Guohua Li, the founding director of the Center for Injury Epidemiology and Prevention at Columbia University, traces the beginning of the opioid epidemic to the mid-1990s. As Li explained in a recent talk at the UI, that's when the FDA approved OxyContin, a sustainedrelease opioid painkiller that saw broad commercial success in the following years spurred by an unprecedented marketing campaign. Soon, the drug and other opioids were in the medicine cabinets of millions of Americans, leading to surging rates of abuse. By 2004, OxyContin became the most commonly abused prescription opioid; today, there are more than 200 opioid-based medications on the market.
According to the National Institute on Drug Abuse, 80 percent of the people who entered treatment in the 1960s for heroin abuse started with heroin. By the 2000s, 75 percent reported that their first opioid was a prescription drug.
"When you ask them to tell you how they became a heroin or opiate user, the vast majority start out with, 'I was hurt at work, or I rolled a four-wheeler and my doctor prescribed me an opiate,'" says Patrick Reinert, 86JD, an assistant U.S. attorney for the Northern District of Iowa. Reinert says the majority of heroin addicts he sees in his work follow this path. "They start with the pills."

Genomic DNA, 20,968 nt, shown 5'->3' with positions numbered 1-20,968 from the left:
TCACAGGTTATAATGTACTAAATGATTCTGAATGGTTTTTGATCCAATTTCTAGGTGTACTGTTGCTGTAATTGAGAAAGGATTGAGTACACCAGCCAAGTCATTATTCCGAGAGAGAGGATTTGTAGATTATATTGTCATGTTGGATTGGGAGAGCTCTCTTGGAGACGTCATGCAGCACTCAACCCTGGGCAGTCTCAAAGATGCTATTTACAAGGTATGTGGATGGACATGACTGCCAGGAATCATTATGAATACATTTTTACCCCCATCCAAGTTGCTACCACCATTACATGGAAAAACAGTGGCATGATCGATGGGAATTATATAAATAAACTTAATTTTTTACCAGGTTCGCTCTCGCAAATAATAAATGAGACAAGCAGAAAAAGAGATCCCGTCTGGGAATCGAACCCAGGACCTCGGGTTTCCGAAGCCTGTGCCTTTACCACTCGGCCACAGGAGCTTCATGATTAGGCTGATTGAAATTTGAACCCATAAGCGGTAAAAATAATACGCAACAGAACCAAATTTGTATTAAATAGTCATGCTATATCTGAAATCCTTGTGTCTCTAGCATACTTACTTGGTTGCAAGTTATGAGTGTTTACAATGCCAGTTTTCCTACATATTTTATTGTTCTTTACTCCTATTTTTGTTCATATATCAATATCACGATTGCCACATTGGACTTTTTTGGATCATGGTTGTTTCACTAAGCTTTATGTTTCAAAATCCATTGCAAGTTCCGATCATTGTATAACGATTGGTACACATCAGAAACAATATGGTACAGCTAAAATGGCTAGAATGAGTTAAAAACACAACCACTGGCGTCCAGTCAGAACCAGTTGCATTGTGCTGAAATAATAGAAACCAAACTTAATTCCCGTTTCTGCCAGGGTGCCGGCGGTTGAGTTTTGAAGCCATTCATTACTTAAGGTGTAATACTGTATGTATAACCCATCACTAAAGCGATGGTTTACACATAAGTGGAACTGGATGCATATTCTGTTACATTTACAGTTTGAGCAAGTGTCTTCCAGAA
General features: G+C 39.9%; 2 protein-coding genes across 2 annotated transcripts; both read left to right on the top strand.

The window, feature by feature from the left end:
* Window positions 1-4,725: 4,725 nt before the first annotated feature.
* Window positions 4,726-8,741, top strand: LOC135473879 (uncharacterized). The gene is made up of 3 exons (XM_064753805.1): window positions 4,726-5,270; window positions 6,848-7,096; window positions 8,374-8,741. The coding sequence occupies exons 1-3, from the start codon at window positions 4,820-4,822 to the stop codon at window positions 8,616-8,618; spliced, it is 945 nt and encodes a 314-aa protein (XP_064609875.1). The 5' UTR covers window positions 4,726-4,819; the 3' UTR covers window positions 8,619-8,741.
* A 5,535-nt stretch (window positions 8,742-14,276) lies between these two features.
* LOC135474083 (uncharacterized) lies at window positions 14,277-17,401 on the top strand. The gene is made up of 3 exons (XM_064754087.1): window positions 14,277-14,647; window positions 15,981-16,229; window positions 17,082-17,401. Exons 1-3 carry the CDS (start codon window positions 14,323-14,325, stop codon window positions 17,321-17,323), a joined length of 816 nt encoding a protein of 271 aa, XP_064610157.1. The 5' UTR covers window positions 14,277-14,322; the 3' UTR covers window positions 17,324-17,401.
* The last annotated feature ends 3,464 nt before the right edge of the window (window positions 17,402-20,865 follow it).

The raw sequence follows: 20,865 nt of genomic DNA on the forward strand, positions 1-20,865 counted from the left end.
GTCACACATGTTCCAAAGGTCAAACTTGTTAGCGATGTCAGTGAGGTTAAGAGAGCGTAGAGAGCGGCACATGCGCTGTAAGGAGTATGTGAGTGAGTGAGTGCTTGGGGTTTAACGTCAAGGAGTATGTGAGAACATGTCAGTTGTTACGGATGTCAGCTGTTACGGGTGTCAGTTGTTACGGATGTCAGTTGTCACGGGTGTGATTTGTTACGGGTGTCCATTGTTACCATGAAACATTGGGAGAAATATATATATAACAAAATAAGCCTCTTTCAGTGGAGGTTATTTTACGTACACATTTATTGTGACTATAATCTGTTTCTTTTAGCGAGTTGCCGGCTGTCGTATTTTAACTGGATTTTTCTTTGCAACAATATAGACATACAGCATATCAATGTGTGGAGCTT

HEROIN HITS HOME
Growing up in suburban Des Moines as the son of a doctor and nurse, Lucas was a thoughtful, energetic, athletic child who loved basketball, riding dirt bikes, and traveling with his parents. When he was a boy, says Kim, if you didn't know where Lucas was, you just had to look up; he was probably in the nearest tree.
Lucas followed in his father's footsteps by attending the University of Iowa, where he studied psychology. In spite of hearing firsthand from Dennis about the perils of addiction, Lucas succumbed to teenage rebellion and experimented with drugs in high school. He smoked marijuana, as well as the synthetic form of the drug known as K-2. Dennis and Kim put him in outpatient treatment—the first of the counseling sessions, interventions, and drug screenings that would strain the family in the years to come.
But pot was just the beginning. In college, Lucas abused alcohol, benzodiazepines, cocaine, and, ultimately, heroin, his family would later learn. The signs seem obvious, in hindsight. The needle marks on his arms he insisted were just from giving plasma. The long-sleeved shirts in the summer. The strange excuses to keep his parents from visiting Iowa City.